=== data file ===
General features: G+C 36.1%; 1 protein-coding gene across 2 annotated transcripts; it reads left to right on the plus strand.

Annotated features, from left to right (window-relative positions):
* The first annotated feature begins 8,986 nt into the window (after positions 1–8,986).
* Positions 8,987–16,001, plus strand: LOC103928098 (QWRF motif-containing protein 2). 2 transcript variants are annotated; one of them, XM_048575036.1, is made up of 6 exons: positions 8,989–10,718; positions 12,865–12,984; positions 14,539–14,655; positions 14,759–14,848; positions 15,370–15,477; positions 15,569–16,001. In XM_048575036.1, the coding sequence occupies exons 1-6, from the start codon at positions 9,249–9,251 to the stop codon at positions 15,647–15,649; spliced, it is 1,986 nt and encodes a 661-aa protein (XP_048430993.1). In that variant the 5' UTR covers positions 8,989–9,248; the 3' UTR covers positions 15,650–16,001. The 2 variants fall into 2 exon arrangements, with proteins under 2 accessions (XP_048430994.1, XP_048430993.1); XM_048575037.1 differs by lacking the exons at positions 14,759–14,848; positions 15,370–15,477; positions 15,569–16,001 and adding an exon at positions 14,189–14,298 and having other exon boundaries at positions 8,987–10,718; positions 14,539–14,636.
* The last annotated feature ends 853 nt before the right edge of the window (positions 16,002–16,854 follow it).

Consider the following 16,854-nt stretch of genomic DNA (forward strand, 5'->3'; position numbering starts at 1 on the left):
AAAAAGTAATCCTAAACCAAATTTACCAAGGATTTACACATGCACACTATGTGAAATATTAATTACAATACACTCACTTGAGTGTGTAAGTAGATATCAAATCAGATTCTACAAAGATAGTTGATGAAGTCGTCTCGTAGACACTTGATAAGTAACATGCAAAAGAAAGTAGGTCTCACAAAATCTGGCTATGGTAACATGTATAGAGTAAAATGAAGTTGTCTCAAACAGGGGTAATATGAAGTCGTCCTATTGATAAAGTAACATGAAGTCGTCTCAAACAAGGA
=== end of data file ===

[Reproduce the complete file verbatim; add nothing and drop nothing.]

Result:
General features: G+C 36.1%; 1 protein-coding gene across 2 annotated transcripts; it reads left to right on the plus strand.

Annotated features, from left to right (window-relative positions):
* The first annotated feature begins 8,986 nt into the window (after positions 1–8,986).
* Positions 8,987–16,001, plus strand: LOC103928098 (QWRF motif-containing protein 2). 2 transcript variants are annotated; one of them, XM_048575036.1, is made up of 6 exons: positions 8,989–10,718; positions 12,865–12,984; positions 14,539–14,655; positions 14,759–14,848; positions 15,370–15,477; positions 15,569–16,001. In XM_048575036.1, the coding sequence occupies exons 1-6, from the start codon at positions 9,249–9,251 to the stop codon at positions 15,647–15,649; spliced, it is 1,986 nt and encodes a 661-aa protein (XP_048430993.1). In that variant the 5' UTR covers positions 8,989–9,248; the 3' UTR covers positions 15,650–16,001. The 2 variants fall into 2 exon arrangements, with proteins under 2 accessions (XP_048430994.1, XP_048430993.1); XM_048575037.1 differs by lacking the exons at positions 14,759–14,848; positions 15,370–15,477; positions 15,569–16,001 and adding an exon at positions 14,189–14,298 and having other exon boundaries at positions 8,987–10,718; positions 14,539–14,636.
* The last annotated feature ends 853 nt before the right edge of the window (positions 16,002–16,854 follow it).

Consider the following 16,854-nt stretch of genomic DNA (forward strand, 5'->3'; position numbering starts at 1 on the left):
AAAAAGTAATCCTAAACCAAATTTACCAAGGATTTACACATGCACACTATGTGAAATATTAATTACAATACACTCACTTGAGTGTGTAAGTAGATATCAAATCAGATTCTACAAAGATAGTTGATGAAGTCGTCTCGTAGACACTTGATAAGTAACATGCAAAAGAAAGTAGGTCTCACAAAATCTGGCTATGGTAACATGTATAGAGTAAAATGAAGTTGTCTCAAACAGGGGTAATATGAAGTCGTCCTATTGATAAAGTAACATGAAGTCGTCTCAAACAAGGA